It's a fun-filled, educational and judgment free place for families with autistic children.
It's called Play-Place in Sterling Heights.
"It's a God send, it's truly a God send," said Rebecca Schneider.
Her eight-year-old son Brendan was diagnosed with autism five years ago.
Learning how to talk and socialize had been a challenge for him.
"We were literally locked in our home for two years because we could not take Brendan out. He would have meltdowns, which would cause anxiety in us and in our other children and they looks and the stares and the comments you get from some people."
All that pressure and anxiety is left at the door when families enter Play-Place in Sterling Heights.
It is a non-profit organization helping autistic children learn, play and socialize in a judgment-free, safe zone.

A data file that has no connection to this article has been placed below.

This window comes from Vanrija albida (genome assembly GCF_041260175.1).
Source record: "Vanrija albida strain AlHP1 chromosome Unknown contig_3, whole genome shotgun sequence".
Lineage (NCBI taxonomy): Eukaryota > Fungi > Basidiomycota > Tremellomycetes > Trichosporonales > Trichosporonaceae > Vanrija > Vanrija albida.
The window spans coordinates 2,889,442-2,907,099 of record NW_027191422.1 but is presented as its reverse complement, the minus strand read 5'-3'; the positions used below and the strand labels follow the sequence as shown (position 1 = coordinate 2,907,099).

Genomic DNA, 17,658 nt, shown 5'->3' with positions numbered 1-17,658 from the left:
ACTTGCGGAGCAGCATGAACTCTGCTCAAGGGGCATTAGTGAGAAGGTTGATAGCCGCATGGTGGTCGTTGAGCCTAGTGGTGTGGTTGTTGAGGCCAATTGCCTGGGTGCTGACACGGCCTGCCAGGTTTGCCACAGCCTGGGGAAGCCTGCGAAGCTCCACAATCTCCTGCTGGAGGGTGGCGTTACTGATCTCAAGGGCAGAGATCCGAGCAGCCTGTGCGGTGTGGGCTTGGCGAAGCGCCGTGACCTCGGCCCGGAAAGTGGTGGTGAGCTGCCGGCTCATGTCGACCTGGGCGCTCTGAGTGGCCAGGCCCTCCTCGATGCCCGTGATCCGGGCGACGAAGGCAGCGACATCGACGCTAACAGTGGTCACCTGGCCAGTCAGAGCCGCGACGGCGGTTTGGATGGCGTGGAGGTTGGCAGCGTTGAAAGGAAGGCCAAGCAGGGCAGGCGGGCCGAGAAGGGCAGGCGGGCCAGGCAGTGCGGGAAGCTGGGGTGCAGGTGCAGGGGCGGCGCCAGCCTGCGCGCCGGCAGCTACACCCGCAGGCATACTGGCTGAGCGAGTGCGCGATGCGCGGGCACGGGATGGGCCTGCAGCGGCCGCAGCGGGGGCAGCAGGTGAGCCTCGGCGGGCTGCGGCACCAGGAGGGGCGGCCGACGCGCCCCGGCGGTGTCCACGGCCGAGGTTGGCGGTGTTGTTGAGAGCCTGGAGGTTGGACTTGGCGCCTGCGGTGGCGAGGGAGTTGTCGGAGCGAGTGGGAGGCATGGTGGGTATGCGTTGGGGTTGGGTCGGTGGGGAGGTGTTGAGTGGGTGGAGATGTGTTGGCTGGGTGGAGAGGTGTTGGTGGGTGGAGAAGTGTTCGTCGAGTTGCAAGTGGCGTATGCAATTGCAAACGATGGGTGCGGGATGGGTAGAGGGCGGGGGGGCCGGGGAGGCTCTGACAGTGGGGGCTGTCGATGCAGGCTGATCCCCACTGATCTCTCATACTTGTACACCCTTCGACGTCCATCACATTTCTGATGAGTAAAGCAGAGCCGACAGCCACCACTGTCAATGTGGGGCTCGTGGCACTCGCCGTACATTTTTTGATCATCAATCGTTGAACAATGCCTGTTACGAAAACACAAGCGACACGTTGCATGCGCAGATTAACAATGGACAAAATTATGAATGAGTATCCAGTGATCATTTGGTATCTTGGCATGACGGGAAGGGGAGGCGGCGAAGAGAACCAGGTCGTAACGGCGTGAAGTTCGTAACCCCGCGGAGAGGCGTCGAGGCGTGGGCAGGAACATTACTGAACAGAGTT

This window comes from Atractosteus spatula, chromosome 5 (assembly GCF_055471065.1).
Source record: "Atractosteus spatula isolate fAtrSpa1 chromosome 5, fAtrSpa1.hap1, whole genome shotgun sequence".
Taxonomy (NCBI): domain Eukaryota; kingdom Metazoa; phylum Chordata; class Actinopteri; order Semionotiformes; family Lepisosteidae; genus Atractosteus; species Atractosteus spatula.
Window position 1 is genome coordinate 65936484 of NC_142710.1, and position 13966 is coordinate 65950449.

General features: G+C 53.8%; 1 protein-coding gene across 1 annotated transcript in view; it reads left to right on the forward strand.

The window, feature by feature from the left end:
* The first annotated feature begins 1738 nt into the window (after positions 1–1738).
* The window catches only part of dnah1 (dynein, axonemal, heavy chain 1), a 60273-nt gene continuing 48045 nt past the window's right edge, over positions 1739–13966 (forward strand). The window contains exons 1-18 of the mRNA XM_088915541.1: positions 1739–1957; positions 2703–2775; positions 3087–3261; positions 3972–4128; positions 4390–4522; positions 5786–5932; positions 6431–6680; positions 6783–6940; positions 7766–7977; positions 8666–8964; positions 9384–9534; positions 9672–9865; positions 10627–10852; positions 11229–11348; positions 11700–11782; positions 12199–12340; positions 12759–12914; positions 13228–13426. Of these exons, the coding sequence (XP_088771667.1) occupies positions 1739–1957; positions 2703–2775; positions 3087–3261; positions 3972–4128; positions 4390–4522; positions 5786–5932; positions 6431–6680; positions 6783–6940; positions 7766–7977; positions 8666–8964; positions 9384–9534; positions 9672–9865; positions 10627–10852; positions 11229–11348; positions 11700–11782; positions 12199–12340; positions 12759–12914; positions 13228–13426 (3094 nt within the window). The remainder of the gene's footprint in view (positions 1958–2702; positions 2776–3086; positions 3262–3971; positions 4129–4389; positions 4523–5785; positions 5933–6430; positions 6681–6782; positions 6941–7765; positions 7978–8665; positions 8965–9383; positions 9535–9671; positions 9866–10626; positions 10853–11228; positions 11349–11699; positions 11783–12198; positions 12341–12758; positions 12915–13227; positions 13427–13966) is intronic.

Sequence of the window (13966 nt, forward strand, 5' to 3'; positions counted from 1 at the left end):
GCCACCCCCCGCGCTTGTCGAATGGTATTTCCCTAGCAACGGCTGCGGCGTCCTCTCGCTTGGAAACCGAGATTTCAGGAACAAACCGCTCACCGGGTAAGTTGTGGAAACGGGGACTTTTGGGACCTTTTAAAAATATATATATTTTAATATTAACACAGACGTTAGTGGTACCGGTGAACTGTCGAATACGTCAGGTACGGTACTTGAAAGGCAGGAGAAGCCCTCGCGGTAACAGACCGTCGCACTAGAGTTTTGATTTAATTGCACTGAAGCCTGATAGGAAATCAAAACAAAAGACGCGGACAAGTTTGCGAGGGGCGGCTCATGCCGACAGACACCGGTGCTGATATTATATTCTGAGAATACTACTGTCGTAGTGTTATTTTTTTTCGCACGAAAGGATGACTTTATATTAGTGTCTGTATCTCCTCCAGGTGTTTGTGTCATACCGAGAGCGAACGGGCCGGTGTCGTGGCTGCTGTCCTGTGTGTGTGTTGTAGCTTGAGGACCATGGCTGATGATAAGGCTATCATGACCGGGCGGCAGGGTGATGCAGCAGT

There are many fun things to do here!
Shell Jones is the executive director of Play-Place.
"We have a Lego castle for fine motor skills, socialization, creativity, imagination and it's just fun," Jones said. "We also have a bistro where the kids can come experience the restaurant feel."
There is even a room where kids can get free haircuts.
"The kids have a hard time going through the whole haircut process and this being kid of disguised by play helps them to get through that," Jones said.
Ninety-percent of Play-Place was built with donations and volunteers.
Electrical workers offered materials and man-power to get this place up and running.
Tom Mittlebrun of NECA of Southeast Michigan said, "We want to help the best we can and help these people have a very happy and fruitful life."
Play-Place can also be helpful for parents!
"There is not anything like this anywhere around and so I haven't really had that opportunity to meet other families or to sit with and talk with other moms," Rebecca said.
Although Play place is a non-profit, there is a fee to get in, but for families the experience is priceless.